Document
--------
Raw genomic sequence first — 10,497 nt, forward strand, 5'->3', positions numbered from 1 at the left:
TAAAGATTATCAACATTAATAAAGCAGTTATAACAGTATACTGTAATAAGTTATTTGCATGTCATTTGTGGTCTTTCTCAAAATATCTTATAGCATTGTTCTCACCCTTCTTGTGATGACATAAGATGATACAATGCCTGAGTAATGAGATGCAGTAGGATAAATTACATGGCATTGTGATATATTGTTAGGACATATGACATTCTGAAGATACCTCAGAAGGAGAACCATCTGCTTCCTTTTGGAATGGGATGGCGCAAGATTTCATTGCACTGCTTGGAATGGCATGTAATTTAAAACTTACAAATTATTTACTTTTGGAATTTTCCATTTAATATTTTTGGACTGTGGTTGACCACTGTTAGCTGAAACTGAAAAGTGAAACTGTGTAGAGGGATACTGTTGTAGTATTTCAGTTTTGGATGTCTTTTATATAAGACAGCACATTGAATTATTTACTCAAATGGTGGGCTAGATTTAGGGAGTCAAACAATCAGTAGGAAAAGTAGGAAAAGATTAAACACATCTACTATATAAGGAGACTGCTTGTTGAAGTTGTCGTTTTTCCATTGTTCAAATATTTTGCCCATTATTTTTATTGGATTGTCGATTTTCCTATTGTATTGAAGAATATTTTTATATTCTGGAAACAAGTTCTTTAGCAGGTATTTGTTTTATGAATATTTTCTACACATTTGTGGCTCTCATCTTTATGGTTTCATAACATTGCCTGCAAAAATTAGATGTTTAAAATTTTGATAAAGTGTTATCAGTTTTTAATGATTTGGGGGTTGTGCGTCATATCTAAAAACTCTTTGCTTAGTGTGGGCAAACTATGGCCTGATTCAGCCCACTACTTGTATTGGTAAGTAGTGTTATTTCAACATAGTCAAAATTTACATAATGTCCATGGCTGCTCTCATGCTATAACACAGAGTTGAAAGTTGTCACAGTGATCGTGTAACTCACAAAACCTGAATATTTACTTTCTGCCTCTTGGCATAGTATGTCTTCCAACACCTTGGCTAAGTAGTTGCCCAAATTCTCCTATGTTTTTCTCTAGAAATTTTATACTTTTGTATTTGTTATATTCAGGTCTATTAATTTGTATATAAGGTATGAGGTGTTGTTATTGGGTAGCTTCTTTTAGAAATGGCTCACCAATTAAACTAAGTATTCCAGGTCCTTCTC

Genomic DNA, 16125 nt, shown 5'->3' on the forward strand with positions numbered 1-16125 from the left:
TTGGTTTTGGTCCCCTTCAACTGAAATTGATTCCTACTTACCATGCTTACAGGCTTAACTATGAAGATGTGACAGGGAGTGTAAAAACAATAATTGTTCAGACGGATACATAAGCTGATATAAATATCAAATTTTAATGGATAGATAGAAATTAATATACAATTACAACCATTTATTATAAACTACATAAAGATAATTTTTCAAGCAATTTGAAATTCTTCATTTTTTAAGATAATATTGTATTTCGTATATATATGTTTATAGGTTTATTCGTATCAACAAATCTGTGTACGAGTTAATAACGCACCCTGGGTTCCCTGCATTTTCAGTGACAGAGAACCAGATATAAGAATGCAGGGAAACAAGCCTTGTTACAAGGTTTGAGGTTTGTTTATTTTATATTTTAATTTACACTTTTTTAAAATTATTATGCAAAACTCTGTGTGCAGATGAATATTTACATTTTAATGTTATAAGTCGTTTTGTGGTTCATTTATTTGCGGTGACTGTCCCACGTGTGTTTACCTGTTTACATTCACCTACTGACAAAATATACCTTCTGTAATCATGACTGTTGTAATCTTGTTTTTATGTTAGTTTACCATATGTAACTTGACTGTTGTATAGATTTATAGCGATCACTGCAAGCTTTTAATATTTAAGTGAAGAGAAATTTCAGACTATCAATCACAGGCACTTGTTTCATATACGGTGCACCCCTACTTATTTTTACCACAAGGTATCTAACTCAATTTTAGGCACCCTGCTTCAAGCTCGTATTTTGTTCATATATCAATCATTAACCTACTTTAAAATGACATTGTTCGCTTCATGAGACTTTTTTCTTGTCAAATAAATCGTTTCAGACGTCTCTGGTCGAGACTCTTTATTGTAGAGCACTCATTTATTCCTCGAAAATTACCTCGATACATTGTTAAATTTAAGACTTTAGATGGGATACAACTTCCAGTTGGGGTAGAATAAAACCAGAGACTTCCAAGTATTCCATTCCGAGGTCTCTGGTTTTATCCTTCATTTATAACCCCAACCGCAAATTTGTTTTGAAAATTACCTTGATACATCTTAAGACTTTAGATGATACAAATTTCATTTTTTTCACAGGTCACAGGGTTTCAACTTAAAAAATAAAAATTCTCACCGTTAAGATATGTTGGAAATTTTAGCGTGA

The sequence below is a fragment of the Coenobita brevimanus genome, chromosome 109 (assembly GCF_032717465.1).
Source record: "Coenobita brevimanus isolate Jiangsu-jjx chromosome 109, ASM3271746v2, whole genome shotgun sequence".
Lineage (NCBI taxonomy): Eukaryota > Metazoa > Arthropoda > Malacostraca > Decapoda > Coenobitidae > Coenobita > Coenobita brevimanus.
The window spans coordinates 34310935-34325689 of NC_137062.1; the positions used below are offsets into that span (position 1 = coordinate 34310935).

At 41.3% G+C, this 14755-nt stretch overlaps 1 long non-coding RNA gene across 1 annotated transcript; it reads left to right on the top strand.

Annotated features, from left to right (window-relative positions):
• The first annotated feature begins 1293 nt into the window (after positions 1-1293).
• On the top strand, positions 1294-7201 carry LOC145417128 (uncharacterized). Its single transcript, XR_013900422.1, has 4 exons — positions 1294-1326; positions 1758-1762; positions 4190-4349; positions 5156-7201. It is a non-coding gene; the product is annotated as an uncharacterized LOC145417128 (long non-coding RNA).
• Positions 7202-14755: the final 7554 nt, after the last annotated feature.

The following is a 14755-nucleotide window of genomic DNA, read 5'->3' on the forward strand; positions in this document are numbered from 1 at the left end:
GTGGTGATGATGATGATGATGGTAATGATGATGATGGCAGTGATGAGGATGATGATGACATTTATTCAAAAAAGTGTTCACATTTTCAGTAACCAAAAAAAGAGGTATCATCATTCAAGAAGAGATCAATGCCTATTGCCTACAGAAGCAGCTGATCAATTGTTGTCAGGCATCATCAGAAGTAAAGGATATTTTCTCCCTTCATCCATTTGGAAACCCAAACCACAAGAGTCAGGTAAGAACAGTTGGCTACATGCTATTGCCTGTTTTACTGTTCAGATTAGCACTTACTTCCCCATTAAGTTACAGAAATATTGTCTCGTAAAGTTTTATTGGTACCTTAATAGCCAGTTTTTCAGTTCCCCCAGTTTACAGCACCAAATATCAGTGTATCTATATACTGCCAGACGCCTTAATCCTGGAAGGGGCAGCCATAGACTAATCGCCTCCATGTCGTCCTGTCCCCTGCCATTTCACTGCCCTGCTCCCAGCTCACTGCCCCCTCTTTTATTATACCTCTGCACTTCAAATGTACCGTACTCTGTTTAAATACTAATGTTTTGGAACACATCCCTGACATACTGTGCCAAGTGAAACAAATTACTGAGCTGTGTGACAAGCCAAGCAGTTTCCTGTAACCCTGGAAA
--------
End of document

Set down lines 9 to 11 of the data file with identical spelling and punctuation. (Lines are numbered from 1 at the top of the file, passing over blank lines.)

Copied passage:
At 41.3% G+C, this 14755-nt stretch overlaps 1 long non-coding RNA gene across 1 annotated transcript; it reads left to right on the top strand.

Annotated features, from left to right (window-relative positions):
• The first annotated feature begins 1293 nt into the window (after positions 1-1293).